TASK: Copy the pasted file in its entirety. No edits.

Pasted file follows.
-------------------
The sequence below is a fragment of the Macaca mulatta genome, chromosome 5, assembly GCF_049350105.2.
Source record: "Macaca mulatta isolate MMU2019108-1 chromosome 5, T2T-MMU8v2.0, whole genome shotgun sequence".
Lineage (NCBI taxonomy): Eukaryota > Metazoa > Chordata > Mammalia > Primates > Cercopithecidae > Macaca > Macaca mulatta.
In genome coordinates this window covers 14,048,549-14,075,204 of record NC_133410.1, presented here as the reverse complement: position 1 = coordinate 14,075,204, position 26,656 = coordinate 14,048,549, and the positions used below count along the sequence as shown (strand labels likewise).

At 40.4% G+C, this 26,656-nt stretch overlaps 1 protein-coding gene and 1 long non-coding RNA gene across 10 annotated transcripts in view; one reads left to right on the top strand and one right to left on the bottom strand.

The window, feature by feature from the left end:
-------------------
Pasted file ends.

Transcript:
The sequence below is a fragment of the Macaca mulatta genome, chromosome 5, assembly GCF_049350105.2.
Source record: "Macaca mulatta isolate MMU2019108-1 chromosome 5, T2T-MMU8v2.0, whole genome shotgun sequence".
Lineage (NCBI taxonomy): Eukaryota > Metazoa > Chordata > Mammalia > Primates > Cercopithecidae > Macaca > Macaca mulatta.
In genome coordinates this window covers 14,048,549-14,075,204 of record NC_133410.1, presented here as the reverse complement: position 1 = coordinate 14,075,204, position 26,656 = coordinate 14,048,549, and the positions used below count along the sequence as shown (strand labels likewise).

At 40.4% G+C, this 26,656-nt stretch overlaps 1 protein-coding gene and 1 long non-coding RNA gene across 10 annotated transcripts in view; one reads left to right on the top strand and one right to left on the bottom strand.

The window, feature by feature from the left end: